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Multiple Sclerosis Falling Studies Seek Participants

multiple sclerosis falling studies

Individuals with multiple sclerosis who live within a reasonable radius of the University of Illinois at Urbana-Champaign may be eligible for one of two studies about falling. Even though falling is a major concern for people with multiple sclerosis, few studies have targeted fall prevention, especially involving home exercise.


Research involving fall prevention for MS patients is important because of the high risk of injury. In fact, some studies indicate the people with multiple sclerosis have a fourfold increased likelihood to experience a hip fracture than people without the disease. Two reasons for this higher risk are the use of steroids, which promote bone loss, and the challenges associated with the progressive decline in mobility experienced by many patients.

Two studies of falling in MS
One of the two fall studies, the home-based exercise trial, is under the direction of Dr. Jacob Sosnoff, associate professor in the Department of Kinesiology and Community Health at UIBC. Sosnoff and his colleagues are also collaborating on another study that involves individuals who spend 80 percent or more of their time in a wheelchair.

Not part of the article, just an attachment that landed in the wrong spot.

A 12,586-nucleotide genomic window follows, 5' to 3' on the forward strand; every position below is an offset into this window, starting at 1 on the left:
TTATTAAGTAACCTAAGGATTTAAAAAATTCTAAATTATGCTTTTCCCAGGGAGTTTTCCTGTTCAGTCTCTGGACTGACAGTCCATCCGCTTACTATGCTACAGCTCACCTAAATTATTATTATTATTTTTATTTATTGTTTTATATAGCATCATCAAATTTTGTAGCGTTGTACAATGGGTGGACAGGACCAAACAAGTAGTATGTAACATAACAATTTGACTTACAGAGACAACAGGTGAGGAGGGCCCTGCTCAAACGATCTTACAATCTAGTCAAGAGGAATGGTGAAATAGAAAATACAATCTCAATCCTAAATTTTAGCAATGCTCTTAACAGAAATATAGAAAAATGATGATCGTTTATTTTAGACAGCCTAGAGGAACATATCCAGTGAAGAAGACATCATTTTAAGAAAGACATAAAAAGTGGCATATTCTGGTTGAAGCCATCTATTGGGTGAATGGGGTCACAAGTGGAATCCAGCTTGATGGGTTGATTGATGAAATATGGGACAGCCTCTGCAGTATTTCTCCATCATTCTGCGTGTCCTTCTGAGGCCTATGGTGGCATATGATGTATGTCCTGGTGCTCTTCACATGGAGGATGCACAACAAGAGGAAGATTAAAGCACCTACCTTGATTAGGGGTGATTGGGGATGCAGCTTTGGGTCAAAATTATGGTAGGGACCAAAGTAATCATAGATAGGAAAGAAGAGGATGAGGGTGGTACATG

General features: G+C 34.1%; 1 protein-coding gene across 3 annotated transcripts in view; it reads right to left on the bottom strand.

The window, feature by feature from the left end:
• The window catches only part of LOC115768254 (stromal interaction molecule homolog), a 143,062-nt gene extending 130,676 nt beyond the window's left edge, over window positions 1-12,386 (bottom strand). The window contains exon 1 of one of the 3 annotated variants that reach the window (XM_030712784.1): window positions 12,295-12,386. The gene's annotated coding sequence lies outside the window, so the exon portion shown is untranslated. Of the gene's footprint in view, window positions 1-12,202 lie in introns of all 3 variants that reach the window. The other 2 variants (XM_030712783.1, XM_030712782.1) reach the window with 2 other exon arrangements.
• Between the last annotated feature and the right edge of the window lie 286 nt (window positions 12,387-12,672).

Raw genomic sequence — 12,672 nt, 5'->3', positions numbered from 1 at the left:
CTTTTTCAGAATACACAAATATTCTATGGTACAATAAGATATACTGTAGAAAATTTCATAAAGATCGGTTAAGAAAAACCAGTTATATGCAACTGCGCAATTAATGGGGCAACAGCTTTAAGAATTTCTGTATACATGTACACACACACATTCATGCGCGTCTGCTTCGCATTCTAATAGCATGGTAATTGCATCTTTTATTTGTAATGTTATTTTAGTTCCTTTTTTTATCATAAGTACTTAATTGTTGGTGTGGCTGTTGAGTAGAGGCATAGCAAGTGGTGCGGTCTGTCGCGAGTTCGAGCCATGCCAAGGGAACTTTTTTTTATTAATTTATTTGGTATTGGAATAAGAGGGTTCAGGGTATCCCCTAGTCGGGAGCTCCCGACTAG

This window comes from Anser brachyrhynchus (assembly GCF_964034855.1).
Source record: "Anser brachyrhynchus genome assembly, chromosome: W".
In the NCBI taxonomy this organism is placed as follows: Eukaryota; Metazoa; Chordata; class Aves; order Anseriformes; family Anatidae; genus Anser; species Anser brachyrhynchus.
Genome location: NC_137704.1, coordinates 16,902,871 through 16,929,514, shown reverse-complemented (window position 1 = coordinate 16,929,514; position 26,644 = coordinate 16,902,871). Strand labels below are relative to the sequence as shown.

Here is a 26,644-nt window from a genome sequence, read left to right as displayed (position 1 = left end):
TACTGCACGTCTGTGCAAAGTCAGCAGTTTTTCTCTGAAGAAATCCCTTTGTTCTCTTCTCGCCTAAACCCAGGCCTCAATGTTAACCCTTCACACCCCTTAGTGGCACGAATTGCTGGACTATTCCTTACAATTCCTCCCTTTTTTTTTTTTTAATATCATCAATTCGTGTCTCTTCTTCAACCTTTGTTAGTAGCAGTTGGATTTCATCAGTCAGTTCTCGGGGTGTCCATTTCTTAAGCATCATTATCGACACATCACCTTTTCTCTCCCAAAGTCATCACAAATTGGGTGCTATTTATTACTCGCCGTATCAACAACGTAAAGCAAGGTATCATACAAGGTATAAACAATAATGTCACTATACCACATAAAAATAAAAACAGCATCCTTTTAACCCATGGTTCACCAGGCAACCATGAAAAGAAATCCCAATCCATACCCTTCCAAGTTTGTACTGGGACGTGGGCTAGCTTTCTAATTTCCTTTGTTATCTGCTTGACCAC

According to Sosnoff, he and his colleagues have been “looking at home-based exercise as a way to minimize falls.” To that end, the one-year study is enrolling 100 individuals with MS who are age 45 or older.

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Before you can be accepted into the study, you must complete an onsite assessment, which will take place at the Motor Control Research Lab, Louise Freer Hall, at UI Champaign. Visit the website for more details about the home-based exercise study.

Those who are accepted into the trial will then be randomly assigned to either the exercise segment or a control group. Those in the former segment will have four group sessions, during which they will learn exercises they are to practice at home over a six-month period. The six-month segment will be preceded and followed by a three-month arm that will involve collection of information about falls experienced by the participants.

Individuals in the control group will receive educational information about fall prevention. However, those in the control group will be given the option to participate in an exercise group once the trial is completed.

The wheelchair study is enrolling 30 individuals ages 18 to 75. Thus far, only 10 patients have been accepted into the trial, according to Jennifer Wajda, Research Coordinator for the Motor Control Research Lab. People with multiple sclerosis who meet the wheelchair qualification are encouraged to apply.

If you or someone you know is in the Champaign area and could benefit from these studies, please contact Jennifer Wajda at 217-300-1696 or write to [email protected] Participants will be compensated for completing their assessment.
Also read: A study about vibrating insoles to help balance in MS
How older adults can prevent falls
Guidelines to prevent falls